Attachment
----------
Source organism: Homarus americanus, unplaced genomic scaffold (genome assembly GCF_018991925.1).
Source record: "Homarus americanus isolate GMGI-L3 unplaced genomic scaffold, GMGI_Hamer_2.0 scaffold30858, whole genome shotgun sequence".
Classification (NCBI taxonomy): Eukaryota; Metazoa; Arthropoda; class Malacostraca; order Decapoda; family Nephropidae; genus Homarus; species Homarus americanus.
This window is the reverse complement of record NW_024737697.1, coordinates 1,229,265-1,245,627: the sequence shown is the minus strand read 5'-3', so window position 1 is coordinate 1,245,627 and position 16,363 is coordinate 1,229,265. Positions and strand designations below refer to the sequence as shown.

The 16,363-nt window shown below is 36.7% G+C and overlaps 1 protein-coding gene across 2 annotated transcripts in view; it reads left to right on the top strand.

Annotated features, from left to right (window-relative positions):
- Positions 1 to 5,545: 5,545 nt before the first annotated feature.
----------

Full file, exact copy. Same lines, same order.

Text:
Source organism: Homarus americanus, unplaced genomic scaffold (genome assembly GCF_018991925.1).
Source record: "Homarus americanus isolate GMGI-L3 unplaced genomic scaffold, GMGI_Hamer_2.0 scaffold30858, whole genome shotgun sequence".
Classification (NCBI taxonomy): Eukaryota; Metazoa; Arthropoda; class Malacostraca; order Decapoda; family Nephropidae; genus Homarus; species Homarus americanus.
This window is the reverse complement of record NW_024737697.1, coordinates 1,229,265-1,245,627: the sequence shown is the minus strand read 5'-3', so window position 1 is coordinate 1,245,627 and position 16,363 is coordinate 1,229,265. Positions and strand designations below refer to the sequence as shown.

The 16,363-nt window shown below is 36.7% G+C and overlaps 1 protein-coding gene across 2 annotated transcripts in view; it reads left to right on the top strand.

Annotated features, from left to right (window-relative positions):
- Positions 1 to 5,545: 5,545 nt before the first annotated feature.